A crucial transition

November 1st, 2013

By Mapula Sedutla –  acting editor

As 2013 draws to an end most legal practitioners will be questioning if, in fact, the Legal Practice Bill will be enacted before the country’s general elections in April 2014. As previously indicated by the Justice Portfolio Committee, if the Bill is not enacted before a new parliament is elected, all the work that has been done on the Bill will have to be redone. The Portfolio Committee has been earnestly debating the Bill and by mid-October had produced draft 5 of the Bill, with amendments, by the time this issue of De Rebus went to print.

The first phase of the implementation process of the Bill will be the establishment of the Transitional South African Legal Practice Council (Transitional Council), which is also referred to as the National Consultative Forum on the Legal Profession (Consultative Forum) in draft 5 of the Bill. The transitional body will exist during the transition period of three years. The Transitional Council/Consultative Forum will be an important body that will influence the future of the organised legal profession and pave the way for the establishment and smooth transition into the permanent South African Legal Practice Council. Its duty will be to iron out and attempt to resolve all the ‘contentious’ issues that were allocated to it to help speed up the passing of the Bill  and any other issues that may arise during the transitional period. therefore the right people who are well prepared for the hard work ahead should form part of the Transitional Council.

According to clause 96 of the Bill, the Transitional Councill/Consultative Forum will comprise of 16 legal practitioners, namely:

  • Eight attorneys nominated by the Law Society of South Africa (LSSA), two who represent the Black Lawyers Association, another two who represent the National Association of Democratic Lawyers, one who represents the Cape Law Society, one who represents the Law Society of the Free State, one who represents the Law Society of the Northern Provinces and one who represents the KwaZulu-Natal Law Society.
  • Six advocates nominated by the General Council of the Bar of South Africa.
  • One advocate nominated by the Independent Association of Advocates of South Africa, now called the National Bar Council of South Africa (see p 11).
  • One advocate nominated by the National Forum of Advocates.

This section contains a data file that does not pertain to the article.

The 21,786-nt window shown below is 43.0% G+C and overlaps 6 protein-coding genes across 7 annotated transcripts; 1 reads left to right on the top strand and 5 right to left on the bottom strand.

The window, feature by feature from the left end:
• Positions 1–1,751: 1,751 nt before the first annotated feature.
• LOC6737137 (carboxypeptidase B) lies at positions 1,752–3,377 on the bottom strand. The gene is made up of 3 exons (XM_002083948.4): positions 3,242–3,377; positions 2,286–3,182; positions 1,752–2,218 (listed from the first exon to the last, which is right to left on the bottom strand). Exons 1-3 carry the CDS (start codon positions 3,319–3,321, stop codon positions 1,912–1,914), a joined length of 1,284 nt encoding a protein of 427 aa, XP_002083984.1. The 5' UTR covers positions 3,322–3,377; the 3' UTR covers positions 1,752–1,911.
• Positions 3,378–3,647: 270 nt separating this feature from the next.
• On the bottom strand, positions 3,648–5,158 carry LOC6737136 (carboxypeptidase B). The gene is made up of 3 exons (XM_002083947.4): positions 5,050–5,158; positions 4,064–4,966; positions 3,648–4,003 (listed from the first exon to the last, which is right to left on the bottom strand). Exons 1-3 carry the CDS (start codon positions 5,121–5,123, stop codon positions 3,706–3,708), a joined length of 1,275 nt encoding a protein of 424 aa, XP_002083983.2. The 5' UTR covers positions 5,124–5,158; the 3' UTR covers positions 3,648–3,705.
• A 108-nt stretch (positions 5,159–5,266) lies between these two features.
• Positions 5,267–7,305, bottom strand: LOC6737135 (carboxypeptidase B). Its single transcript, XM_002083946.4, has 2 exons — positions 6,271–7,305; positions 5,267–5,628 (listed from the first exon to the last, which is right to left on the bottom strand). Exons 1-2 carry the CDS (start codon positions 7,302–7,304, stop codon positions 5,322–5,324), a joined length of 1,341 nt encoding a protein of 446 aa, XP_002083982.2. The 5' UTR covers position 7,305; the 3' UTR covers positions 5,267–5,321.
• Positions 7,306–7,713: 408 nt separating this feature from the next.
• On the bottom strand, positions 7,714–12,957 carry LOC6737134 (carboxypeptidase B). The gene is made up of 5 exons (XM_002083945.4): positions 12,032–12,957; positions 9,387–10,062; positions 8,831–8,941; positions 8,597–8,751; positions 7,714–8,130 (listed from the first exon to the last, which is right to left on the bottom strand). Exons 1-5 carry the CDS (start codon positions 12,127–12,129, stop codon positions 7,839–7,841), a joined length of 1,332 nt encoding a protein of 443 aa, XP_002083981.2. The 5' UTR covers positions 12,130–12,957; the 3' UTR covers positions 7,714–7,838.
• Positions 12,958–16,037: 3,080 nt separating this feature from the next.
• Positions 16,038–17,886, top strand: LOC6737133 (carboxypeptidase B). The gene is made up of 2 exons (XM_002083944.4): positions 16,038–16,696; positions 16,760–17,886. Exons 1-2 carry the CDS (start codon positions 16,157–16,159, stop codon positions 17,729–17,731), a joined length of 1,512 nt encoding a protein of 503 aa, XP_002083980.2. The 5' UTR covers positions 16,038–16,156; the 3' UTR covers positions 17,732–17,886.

• One teacher of law or legal academic nominated by the South African Law Deans Association.
  • Two persons nominated by the Minister, who are fit and proper and have knowledge of the legal profession.
  • One person nominated by Legal Aid South Africa.
  • One person nominated by the Board of Control for the Fidelity Fund, who may not be a legal practitioner.

The Bill states that the Transitional Council will also be tasked with, inter alia, making recommendation within 24 months of existence to the Minister on the following –

‘(i)      an election procedure for purposes of constituting the first Council;

(ii)      the establishment of the first Regional Councils and their areas of jurisdiction;

(iii)     the powers and functions of the first Regional Councils;

(iv)    the manner in which the first Regional Councils must be elected;

(v)     all the practical vocational training requirements candidate attorneys or pupils must comply with before they can be admitted by the court as legal practitioners;

(vi)    a fees structure for legal practitioners;

(vii)    the right of appearance of a candidate legal practitioner in court or any other institution;

(viii)   a mechanism to wind up the affairs of the Transitional Council; and

(ix)    all the requirements necessary for the implementation of compulsory post-qualification professional development.’

It is clear from the above that the Transitional Council/Consultative Forum will have a mammoth task ahead of it during the three-year period.

It is envisaged that some form of public hearings will be held by the National Council of Provinces before the Bill is enacted. Attorneys are urged to be on the lookout for the announcement of the dates and venues of the public hearings, so that they can make an input.

Mapula Sedutla, mapula@derebus.org.za

This article was first published in De Rebus in 2013 (Nov) DR 3.